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The Medicis dynasty: Cosimo I

Cosimo I From 1537 to 1574, Cosimo I de’ Medici ruled Florence, restoring the Medicis’ power over the last decades of the Renaissance period. Since Cosimo belonged to a cadet branch of the Medicis’ family, he was not initially destined to become a grand duke, but when Alessandro de’ Medici was assassinated in 1537 Cosimo was then designed as his successor at the age of 17, supported by some important aristocrats of Florence, who were probably hoping to become the actual rulers of the city. However, although Cosimo was so young he soon showed his strong and ambitious character and his charismatic leadership.
In June of 1537 the Holy Roman Emperor Charles V officially recognised Cosimo as grand duke of Tuscany, who could so secure the Medicis’ power over Tuscany for two centuries (until actually 1737, when last of the Medicis’ grand dukes died). Towards the end of July Cosimo fought his first war against Bernardo Salviati and Piero Strozzi, two exiled enemies of the Medicis, who had formed an army supported by the king of France and were marching into Tuscany in order to conquer Florence and defeat what they considered the weak successor of Alessandro. But Cosimo quickly sent his army to avoid the attack, and his captain, Alessandro Vitelli, under whom the troops came to engage the enemy, managed to win and capture the opponents. The enemy army leaders were beheaded in the Bargello, which used to be the prison and the premises of the Florentine government, nowadays a marvellous museum.
Afterwards Cosimo took revenge against Siena, which had helped the rebels army. So, supported by the Emperor, Cosimo laid siege to Siena for 15 months: when he finally entered into the city the population of Siena had been diminished from forty-thousand to eight-thousand inhabitants.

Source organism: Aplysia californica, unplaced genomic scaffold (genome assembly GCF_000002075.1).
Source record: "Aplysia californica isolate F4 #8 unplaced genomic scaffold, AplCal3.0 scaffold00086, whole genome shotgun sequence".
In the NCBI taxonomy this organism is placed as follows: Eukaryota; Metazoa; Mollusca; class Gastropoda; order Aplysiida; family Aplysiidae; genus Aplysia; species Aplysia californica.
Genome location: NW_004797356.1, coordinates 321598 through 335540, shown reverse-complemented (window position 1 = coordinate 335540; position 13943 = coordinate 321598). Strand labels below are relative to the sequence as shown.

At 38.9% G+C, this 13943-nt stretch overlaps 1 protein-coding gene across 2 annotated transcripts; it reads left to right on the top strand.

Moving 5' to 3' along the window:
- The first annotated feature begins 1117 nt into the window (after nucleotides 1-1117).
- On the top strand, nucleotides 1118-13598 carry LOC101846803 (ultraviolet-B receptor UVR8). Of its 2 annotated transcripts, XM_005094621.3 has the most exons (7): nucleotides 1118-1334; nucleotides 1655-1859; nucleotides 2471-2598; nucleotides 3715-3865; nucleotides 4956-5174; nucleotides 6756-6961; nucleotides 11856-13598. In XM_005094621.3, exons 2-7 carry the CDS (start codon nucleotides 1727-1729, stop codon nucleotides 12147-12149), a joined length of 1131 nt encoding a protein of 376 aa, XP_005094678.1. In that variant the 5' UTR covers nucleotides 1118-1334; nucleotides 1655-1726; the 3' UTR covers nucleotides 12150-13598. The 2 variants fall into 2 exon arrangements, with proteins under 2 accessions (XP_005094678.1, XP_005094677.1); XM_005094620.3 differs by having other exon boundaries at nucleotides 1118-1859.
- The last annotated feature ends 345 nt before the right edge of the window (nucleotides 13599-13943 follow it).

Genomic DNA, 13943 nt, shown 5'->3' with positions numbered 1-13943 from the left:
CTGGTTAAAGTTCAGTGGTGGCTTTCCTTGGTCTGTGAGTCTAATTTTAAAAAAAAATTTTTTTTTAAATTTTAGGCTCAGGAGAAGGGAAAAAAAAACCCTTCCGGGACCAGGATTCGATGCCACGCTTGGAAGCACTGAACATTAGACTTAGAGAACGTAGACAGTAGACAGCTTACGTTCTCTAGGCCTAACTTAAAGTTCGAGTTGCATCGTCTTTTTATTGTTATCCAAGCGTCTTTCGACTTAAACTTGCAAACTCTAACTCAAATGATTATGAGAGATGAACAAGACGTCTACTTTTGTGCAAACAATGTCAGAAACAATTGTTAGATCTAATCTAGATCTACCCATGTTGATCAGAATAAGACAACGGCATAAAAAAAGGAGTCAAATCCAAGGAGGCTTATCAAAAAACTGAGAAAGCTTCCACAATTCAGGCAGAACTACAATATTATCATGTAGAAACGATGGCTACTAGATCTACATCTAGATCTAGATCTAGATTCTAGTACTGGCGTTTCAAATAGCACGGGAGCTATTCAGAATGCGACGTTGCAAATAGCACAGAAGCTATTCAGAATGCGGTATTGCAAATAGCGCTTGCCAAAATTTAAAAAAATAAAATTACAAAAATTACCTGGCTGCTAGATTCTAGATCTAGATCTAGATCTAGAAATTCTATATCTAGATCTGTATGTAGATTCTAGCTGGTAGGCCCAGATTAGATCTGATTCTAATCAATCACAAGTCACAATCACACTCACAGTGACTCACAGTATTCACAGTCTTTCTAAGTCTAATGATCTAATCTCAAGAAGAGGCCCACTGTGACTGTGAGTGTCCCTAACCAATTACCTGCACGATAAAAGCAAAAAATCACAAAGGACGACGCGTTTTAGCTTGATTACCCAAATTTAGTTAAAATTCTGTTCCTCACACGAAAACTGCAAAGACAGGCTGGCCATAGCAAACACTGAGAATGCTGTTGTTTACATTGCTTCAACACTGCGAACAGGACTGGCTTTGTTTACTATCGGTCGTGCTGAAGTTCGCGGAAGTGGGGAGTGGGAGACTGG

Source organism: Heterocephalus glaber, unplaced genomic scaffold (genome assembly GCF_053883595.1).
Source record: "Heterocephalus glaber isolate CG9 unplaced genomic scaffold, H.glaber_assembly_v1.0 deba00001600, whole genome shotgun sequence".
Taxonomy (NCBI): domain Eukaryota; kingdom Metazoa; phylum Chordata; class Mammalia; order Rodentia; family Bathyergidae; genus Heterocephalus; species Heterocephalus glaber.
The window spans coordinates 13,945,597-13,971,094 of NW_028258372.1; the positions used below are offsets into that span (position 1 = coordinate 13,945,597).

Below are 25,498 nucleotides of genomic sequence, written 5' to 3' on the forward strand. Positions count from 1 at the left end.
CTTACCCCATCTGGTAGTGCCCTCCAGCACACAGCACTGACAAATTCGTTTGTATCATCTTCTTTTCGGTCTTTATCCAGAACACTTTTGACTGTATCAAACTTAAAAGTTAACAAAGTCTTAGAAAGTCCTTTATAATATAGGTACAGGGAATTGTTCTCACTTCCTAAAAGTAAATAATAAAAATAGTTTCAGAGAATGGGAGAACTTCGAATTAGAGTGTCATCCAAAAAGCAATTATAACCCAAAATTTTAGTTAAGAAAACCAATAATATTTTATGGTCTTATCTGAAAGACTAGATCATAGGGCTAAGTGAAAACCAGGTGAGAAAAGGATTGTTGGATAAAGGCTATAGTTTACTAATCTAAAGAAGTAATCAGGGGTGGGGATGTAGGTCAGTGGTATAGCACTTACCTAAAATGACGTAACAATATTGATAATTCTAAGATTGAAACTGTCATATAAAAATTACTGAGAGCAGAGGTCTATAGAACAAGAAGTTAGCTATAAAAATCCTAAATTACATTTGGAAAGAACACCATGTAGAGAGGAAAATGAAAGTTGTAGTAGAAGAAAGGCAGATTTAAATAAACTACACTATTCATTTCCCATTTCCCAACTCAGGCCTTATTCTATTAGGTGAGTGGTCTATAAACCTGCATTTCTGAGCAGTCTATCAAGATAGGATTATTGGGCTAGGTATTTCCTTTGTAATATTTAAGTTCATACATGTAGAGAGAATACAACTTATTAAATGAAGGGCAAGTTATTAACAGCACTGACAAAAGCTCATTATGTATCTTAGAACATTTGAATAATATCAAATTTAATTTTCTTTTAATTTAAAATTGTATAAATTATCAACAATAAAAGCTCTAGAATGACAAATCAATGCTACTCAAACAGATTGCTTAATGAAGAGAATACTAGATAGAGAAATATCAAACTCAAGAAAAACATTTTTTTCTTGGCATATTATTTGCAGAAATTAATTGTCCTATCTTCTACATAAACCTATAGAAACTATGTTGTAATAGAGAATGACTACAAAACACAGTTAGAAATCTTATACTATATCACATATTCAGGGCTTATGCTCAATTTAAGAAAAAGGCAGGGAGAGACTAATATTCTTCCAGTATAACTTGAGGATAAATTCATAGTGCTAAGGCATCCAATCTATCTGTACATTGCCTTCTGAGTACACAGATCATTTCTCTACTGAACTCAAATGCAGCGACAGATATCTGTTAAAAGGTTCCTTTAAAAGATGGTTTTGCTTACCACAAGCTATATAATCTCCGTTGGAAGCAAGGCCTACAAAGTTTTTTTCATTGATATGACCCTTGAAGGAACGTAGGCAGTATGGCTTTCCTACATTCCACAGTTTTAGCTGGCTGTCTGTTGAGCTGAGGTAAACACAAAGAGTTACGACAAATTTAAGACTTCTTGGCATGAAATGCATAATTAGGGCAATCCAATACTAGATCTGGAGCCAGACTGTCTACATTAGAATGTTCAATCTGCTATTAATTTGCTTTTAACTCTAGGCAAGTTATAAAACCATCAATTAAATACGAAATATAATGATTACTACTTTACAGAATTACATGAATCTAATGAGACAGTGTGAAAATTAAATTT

In 1559, he added Montalcino to his territories and formed the Grand Duchy of Tuscany. He was a despotic ruler, imposing heavy taxes owing to financial problems. However, Cosimo was also a very generous patron of the arts and many of the monuments and museums you can visit today in Florence were accomplished or created during his governement. He charged Vasari to design and build the Uffizi, originally intended to be the government residence, finally transformed into a great art gallery, which you can now visit with all the other Florentine museums in our Art History courses. Cosimo also chose the Pitti Palace as the new residence for his family and, behind the palace, he wanted the creation of the wonderful Boboli Garden (which you can also visit in our art History Course about the Italian Gardens and Tuscan Villas). Throughout his kingdom Cosimo sponsored many important artists such as Vasari, Cellini, Giambologna, who in 1598, after Cosimo’s death, made an amazing bronze equestrian statue of Cosimo, now placed in Piazza della Signoria. In 1539 Cosimo married Eleonora di Toledo (1519–1562), the daughter of Don Pedro Alvarez de Toledo, the Spanish viceroy of Naples. From Eleonora he had four daughters and seven sons, which strongly consolidated the Medicsi’ dynasty. The grand duchess was famed for being a devoted follower of the new Jesuit order. She had a private chapel in the Palazzo della Signoria, whose decoration was made by Bronzino, who also painted the magnificent Eleonora’s portrait that you can now admire at the Uffizi Gallery. Eleonora died with her sons, Giovanni and Garcia, in 1562, when she was only forty, struck down by malaria. The beautiful funeral dresses are now conserved at the Costume Gallery, as an example of 16th Century Italian Costume.

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